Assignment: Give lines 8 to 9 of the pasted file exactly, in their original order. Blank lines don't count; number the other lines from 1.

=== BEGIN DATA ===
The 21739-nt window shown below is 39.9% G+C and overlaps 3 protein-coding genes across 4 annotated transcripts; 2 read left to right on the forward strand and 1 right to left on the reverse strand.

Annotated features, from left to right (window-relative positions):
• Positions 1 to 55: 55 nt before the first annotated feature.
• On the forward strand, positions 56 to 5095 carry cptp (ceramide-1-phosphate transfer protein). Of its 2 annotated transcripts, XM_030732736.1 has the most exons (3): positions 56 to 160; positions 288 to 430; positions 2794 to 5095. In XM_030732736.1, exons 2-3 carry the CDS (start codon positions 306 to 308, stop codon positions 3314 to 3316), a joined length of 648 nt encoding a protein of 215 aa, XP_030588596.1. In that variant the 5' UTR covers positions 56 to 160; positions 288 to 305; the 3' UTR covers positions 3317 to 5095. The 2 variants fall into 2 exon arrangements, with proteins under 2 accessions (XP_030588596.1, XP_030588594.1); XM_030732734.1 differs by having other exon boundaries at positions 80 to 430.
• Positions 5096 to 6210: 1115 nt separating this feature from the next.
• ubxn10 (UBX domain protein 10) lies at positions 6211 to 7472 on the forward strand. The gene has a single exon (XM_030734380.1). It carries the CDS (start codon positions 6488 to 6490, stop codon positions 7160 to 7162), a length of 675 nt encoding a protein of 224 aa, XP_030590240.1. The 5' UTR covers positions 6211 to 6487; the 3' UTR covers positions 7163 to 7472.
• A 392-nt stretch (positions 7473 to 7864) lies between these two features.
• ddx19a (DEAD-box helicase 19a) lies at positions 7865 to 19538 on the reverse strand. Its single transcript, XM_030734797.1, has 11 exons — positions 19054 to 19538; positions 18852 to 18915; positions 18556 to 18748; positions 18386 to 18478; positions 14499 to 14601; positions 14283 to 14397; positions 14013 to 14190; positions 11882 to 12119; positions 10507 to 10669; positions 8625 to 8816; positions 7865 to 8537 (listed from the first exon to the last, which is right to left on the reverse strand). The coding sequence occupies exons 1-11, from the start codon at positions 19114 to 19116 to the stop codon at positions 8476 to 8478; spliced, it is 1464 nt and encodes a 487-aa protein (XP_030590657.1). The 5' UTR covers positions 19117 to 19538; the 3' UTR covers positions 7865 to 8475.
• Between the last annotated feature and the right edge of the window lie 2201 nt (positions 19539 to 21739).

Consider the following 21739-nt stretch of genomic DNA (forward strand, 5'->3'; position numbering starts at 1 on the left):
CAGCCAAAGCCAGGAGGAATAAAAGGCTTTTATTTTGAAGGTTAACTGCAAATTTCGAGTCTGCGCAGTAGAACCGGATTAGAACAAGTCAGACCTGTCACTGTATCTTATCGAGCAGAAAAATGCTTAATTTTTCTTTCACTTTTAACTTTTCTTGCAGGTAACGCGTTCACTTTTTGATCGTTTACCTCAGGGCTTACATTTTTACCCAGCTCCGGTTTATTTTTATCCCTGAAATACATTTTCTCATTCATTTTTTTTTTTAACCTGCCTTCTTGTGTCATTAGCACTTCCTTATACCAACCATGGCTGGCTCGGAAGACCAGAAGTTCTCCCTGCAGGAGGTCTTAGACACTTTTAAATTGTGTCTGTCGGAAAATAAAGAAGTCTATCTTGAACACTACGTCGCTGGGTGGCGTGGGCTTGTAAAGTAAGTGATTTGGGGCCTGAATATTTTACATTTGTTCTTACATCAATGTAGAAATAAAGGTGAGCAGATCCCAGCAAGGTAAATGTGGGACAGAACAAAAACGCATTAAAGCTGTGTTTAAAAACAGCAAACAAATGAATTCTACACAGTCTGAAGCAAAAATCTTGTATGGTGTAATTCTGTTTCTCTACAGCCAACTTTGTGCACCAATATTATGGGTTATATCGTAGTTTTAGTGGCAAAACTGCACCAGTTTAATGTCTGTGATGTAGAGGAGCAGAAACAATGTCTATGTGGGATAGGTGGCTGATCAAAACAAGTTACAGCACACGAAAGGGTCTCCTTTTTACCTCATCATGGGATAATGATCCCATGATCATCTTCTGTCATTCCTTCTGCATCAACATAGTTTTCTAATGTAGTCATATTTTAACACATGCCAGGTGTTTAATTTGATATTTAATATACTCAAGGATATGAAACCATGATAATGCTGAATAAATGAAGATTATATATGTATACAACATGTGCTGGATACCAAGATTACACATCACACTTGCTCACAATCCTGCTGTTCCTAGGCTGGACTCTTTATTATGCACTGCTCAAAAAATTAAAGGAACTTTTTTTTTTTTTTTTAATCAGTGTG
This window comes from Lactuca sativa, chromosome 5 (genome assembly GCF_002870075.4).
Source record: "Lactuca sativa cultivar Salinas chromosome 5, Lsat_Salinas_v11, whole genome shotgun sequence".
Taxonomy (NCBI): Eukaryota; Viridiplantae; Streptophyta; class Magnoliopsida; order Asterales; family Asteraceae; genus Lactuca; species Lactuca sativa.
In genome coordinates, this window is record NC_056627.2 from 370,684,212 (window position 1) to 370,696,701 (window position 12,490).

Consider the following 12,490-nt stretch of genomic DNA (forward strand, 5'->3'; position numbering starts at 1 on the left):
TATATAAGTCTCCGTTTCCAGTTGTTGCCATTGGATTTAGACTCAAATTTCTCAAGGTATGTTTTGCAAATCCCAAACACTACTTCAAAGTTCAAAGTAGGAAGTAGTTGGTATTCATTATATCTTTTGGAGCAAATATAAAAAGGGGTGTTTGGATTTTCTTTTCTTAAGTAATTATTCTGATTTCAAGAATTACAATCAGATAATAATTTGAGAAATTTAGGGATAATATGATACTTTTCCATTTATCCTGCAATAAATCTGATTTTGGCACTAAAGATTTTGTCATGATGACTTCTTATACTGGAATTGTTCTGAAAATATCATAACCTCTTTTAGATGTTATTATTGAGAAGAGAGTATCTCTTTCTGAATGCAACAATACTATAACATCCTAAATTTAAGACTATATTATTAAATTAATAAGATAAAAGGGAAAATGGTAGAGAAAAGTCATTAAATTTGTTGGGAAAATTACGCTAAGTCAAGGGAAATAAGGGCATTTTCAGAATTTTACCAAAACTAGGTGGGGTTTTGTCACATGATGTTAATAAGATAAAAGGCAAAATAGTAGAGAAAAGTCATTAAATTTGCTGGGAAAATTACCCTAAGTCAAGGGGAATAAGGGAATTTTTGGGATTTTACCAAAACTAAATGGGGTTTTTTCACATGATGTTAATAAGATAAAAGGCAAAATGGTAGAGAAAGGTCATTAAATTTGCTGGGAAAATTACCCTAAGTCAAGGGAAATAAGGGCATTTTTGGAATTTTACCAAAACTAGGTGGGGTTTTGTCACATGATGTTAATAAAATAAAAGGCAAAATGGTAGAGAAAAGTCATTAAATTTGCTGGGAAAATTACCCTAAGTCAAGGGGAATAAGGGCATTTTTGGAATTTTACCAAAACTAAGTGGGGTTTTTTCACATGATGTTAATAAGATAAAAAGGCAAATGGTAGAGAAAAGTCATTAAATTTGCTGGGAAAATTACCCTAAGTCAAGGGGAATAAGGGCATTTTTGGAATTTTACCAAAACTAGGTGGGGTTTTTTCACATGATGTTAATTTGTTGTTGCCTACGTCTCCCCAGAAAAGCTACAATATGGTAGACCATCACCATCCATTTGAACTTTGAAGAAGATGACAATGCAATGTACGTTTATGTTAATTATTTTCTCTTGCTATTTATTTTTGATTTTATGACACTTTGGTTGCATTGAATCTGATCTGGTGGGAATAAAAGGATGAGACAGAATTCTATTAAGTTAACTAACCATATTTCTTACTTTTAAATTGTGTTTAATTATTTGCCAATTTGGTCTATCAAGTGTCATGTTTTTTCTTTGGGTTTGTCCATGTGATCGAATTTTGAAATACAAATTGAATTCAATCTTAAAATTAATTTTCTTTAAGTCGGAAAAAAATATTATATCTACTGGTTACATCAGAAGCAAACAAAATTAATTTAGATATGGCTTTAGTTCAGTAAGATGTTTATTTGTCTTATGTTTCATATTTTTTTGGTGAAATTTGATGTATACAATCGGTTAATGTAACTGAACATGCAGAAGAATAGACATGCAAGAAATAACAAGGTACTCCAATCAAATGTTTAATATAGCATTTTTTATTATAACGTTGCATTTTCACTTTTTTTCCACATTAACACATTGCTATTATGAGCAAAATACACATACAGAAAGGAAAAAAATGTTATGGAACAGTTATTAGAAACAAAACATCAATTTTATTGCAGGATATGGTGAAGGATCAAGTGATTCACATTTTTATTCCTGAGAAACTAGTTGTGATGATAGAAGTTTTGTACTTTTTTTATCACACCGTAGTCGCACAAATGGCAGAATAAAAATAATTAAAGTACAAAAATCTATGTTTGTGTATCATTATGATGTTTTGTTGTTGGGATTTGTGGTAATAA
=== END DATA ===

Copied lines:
• ddx19a (DEAD-box helicase 19a) lies at positions 7865 to 19538 on the reverse strand. Its single transcript, XM_030734797.1, has 11 exons — positions 19054 to 19538; positions 18852 to 18915; positions 18556 to 18748; positions 18386 to 18478; positions 14499 to 14601; positions 14283 to 14397; positions 14013 to 14190; positions 11882 to 12119; positions 10507 to 10669; positions 8625 to 8816; positions 7865 to 8537 (listed from the first exon to the last, which is right to left on the reverse strand). The coding sequence occupies exons 1-11, from the start codon at positions 19114 to 19116 to the stop codon at positions 8476 to 8478; spliced, it is 1464 nt and encodes a 487-aa protein (XP_030590657.1). The 5' UTR covers positions 19117 to 19538; the 3' UTR covers positions 7865 to 8475.
• Between the last annotated feature and the right edge of the window lie 2201 nt (positions 19539 to 21739).